Lancer Spotlight: Drumline Captains Parker Snyder and Eric Fan

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The Lancer: When did you first start playing percussion?

Parker Snyder: I started playing percussion in 7th grade. That year I was taking two band classes and I played percussion in one class and saxophone in the other. In 8th grade I switched to just percussion.

Eric Fan: I first started playing percussion in 5th grade, so it’s been about 7-8 years now.

TL: Who has been your most influential instructor?

PS: My most influential instructor is Bill Garcia. He is the overall percussion teacher at TOHS, but he mostly works with the battery in marching band and drumline. He has been teaching me for as long as I have been playing. Over the past couple years and all the long rehearsals, I’ve spent a lot of time with Bill and he has been a guiding force throughout my percussion career.

EF: Joe Martone has been an instructor of mine since 7th grade, so I would have to say that he has been the most influential to me. Since then, I’ve been improving a lot, and he sometimes reminds me of where I started compared to where I am now.

TL: How long have you been drumline captain?

PS: I became drum captain at the end of my sophomore year so I could begin my job as drum captain at our summer rehearsals.

EF: This is my first and only year as a drum captain.

TL:What are the responsibilities of a drum captain?

PS: As drum captain, I do a lot of general things. Like at our summer rehearsals, I had to include all the new freshmen and get to know them and have them get to know all the other returning members. Over the summer I organized sectionals where we would meet somewhere, like the park or my house, and we would work on some of our music then just hang out. I also have a key to the storage cans where we keep our drums. During rehearsals I give my section little bits of advice here and there to help them. I give my section pep talks before important rehearsals and before shows too.

EF: As drum captain, I pass on information from our instructors, hold the key to our storage units, lead warm ups, and participate in the award ceremonies.

TL: When is drumline’s next performance? What do the captains do to help prepare the drumline?

PS: We are currently in the beginning of our winter drumline season. Our next show is our first show at Damien High School in La Verne, California. I try to make sure my section stays focused and paying attention to our instructors’ feedback during our rehearsals because we don’t rehearse as much as marching band so we need to make the most out of each rehearsal.

EF: The drumline’s first performance is February 3rd. As captain, it’s mainly just making sure everyone is on task and up to pace with the music so that it will be ready to perform. Sometimes there are mini practice sessions during lunch, whether it be a small group or 1 on 1, just to give that little push to anyone who may need it.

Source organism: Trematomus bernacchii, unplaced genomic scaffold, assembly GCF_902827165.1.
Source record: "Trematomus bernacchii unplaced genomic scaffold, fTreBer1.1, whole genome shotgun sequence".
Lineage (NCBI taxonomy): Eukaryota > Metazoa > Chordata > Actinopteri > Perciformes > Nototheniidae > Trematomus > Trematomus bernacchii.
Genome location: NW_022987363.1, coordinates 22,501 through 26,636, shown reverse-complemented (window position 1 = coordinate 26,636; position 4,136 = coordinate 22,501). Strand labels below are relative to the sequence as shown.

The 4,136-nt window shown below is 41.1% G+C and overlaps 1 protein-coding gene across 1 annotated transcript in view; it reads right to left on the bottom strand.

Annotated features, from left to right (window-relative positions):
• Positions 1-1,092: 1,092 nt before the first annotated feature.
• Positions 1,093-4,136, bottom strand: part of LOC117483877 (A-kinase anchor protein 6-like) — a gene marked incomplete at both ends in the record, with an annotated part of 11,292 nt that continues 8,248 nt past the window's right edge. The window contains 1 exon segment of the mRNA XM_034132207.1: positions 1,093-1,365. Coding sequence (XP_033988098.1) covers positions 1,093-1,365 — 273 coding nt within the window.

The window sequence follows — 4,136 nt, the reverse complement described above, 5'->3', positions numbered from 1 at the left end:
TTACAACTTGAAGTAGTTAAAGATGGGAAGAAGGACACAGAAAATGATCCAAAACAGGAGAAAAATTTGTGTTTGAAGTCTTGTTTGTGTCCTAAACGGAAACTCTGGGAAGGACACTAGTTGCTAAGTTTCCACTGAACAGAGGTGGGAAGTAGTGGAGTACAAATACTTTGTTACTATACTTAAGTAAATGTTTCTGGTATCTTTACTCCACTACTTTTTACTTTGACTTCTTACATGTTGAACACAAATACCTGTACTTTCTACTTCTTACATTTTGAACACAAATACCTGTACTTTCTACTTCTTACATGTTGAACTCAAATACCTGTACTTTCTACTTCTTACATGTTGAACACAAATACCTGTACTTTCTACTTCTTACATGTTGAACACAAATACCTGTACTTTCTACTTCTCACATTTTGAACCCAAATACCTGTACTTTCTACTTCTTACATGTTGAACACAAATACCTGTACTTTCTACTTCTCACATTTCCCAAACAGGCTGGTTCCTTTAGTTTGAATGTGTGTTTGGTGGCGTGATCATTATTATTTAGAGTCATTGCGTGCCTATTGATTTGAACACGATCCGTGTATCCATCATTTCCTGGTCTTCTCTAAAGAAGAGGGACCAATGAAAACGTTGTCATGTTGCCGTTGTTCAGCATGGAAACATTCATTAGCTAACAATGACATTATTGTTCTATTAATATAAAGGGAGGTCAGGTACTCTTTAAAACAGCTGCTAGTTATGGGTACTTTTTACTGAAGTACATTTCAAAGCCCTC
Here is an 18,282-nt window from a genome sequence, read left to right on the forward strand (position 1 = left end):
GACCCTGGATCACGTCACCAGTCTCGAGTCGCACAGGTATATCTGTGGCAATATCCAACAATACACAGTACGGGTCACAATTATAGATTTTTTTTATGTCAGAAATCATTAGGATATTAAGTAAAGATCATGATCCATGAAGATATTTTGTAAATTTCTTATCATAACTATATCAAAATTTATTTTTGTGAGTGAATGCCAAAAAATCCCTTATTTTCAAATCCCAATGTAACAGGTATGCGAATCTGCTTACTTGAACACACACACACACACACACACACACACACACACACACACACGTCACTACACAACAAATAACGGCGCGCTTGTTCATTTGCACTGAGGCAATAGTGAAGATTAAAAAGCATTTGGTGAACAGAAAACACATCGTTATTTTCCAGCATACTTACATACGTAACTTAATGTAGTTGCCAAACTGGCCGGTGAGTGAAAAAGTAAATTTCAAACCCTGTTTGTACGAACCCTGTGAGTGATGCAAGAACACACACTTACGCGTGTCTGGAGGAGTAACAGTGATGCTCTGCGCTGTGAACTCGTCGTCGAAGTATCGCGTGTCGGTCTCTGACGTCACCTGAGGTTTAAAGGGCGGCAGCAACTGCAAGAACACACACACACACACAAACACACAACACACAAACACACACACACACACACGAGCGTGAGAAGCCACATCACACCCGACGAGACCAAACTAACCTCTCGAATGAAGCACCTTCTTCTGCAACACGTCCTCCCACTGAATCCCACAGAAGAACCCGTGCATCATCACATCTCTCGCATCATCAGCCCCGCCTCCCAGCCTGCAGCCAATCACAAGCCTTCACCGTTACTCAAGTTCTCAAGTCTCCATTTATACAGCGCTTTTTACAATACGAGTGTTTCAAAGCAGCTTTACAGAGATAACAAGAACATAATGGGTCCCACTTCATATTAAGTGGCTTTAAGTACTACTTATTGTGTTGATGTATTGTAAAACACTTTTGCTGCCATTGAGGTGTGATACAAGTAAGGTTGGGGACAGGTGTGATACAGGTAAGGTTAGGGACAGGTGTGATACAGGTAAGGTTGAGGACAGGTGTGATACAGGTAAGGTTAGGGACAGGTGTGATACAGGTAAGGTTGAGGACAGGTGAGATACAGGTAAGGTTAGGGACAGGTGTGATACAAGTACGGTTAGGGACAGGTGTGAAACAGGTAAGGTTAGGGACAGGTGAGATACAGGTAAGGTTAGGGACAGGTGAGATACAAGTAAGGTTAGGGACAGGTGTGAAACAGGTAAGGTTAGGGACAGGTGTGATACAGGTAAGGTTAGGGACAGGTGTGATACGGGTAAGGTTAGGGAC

TL: Why did you choose to become a drumline captain?

PS: I wanted to become drumline captain not because I thought it would be fun, but because I thought I was capable of taking on the job. It involves a lot of extra time outside of rehearsals and a lot of extra responsibilities. Also, I know that holding a leadership position is a good thing to put on college applications and being captain of the school drumline is a pretty unique experience.

EF: I chose to try out for drum captain, and I fortunately got it. Being drum captain isn’t about the title though, the title itself could honestly mean less than nothing. Just being in such a position really forced out leadership qualities that I didn’t know I had before, and to find better qualities is to become a better person which makes a better life for myself and those around me.

TL: Why do you love playing percussion?

PS: I really love percussion in general, not just drumline, because it involves a lot of different instruments and equipment. There’s mallet instruments like the xylophone or the marimba, and there’s what we call auxiliary instruments like the triangle; it’s not just all drums. Also, percussion is just really fun! Like, who doesn’t want to bang on a pair of bongos? Who doesn’t love a good drumline? Also, since the rest of the band consists of wind instruments, percussion is pretty different and isolated from everyone else so I have made some very close friends through playing percussion

EF: I love percussion because anything can be an instrument, whether it be my two hands, some pens or pencils, or even my phone. It’s a type of musical expression that doesn’t always come with a usual melodic sound, but rather booms, bangs, and crashes. It’s also really fun and calming when I’m mad and feel the need to hit things really hard and make really loud sounds.

Photo by >> Romy Snyder >> With Permission